16 AND 17-YEAR-OLDS will now be able to have their say at key church meetings following a motion passed last week. For the first time, under-18s will be able to become members of Diocesan Conferences and play a full part in their decision-making. The motion was passed with strong support by the Church’s Governing Body at its meeting last week.
It had been brought as a Private Members’ motion by the Archdeacon of Montgomery, Dr Peter Pike, and seconded by lay member, Dr Huw Lloyd – both from the Diocese of St Asaph. Proposing the change, Dr Pike referred to the Scottish referendum taking place that day at which younger teenagers were also allowed to vote. He said, “Those between the ages of 16 and 18, who will be voting for the very first time today, are being consulted and invited to make up their minds in a mature manner about a range of complex issues.
They are being respected for the energy and insight that they bring to life in Scotland. “Our Private Members’ Motion asks for something similar: that our young people aged 16 and over have the opportunity to take a full part in our six Diocesan Conferences. He added, “The young people of this age group are established and gifted in life, and have all sorts of perspectives on things which we who are older have either dulled or forgotten. But I wonder if our over cautious, utterly sensible and mildly hierarchical approach to governance in our church life has resulted in a huge blind-spot for those who would have so much to offer?”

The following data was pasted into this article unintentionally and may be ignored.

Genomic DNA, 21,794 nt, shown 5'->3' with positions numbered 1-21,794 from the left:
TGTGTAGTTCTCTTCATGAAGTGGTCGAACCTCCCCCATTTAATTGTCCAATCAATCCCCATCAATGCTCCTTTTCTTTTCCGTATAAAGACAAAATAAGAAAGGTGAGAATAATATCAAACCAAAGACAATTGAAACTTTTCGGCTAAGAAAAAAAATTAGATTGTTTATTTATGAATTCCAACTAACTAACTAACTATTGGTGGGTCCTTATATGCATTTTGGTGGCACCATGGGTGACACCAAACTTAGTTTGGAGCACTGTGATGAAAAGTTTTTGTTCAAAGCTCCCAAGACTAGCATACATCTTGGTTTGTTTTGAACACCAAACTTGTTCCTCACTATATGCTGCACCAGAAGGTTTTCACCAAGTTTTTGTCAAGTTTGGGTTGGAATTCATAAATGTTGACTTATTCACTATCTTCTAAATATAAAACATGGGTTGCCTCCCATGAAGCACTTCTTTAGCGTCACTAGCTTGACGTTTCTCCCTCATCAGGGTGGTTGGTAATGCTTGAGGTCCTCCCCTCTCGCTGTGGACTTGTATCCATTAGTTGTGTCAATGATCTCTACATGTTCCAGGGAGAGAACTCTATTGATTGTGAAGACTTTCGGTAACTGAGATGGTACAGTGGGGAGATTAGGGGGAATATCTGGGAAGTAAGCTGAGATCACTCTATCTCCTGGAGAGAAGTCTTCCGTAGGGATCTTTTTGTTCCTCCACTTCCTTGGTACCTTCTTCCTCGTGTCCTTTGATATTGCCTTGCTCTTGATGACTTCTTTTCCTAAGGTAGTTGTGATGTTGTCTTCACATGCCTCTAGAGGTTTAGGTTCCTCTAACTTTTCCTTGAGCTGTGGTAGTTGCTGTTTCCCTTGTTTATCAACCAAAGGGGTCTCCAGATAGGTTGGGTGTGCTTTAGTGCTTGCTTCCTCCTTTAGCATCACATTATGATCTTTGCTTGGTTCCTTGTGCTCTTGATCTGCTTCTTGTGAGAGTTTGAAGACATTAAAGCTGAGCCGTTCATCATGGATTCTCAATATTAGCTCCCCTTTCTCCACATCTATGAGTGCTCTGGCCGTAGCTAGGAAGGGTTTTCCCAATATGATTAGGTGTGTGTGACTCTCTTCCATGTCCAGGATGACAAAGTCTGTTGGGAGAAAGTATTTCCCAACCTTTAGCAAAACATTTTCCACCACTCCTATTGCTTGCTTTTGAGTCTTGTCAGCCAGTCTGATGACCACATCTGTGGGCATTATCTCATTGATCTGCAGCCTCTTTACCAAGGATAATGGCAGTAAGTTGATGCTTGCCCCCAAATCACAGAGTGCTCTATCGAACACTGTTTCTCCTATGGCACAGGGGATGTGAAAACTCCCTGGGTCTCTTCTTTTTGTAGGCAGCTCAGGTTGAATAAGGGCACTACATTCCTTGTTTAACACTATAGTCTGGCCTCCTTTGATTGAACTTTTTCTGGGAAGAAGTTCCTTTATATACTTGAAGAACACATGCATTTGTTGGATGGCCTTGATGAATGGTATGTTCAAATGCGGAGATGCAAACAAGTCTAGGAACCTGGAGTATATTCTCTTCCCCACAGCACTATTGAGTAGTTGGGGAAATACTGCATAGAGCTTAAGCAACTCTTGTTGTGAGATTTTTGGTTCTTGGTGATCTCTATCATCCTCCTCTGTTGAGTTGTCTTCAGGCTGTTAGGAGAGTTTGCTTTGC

During a lively debate, Carol Cobert, a lay representative from Llandaff Diocese, reflected that experience isn’t everything, telling the hall in Lampeter, “We have been making decisions for years and we still get it wrong!” Others commented that lowering the age of service would encourage young people to take part, “Giving young people responsibility will encourage participation, ” said Ros Crawford, a lay member from St Asaph Diocese.
New healthy heart project to help patients in North Ceredigion
PATIENTS in North Ceredigion will now benefit from a new project which will offer psychological support to those at risk of heart problems.
Hywel Dda University Health Board has funded this project which offers advice and support for patients with cardiovascular risk factors.
This new Clinical Health Psychology pathway will run the in North Ceredigion Cluster which covers seven surgeries. The scheme aims to prevent the escalation of cardiovascular disease and cardiac events including heart attack and stroke.
Support will be provided in a primary care setting for patients with two or more of the following modifiable risk factors:
Elevated blood pressure
Clinically overweight or obese
The pathway offers emotional support to help make changes to patients’ lifestyles, including managing stress or improving their health and fitness, ultimately helping to reduce cardiovascular risks.
Rachel Herrick, Clinical Lead Psychologist for the pathway, said: “Anxiety, depression and stress are risk factors for the onset, development and prognosis of cardiac problems. Lifestyle factors including diet, sleep, and activity levels also play a major role in the onset of cardiovascular diseases.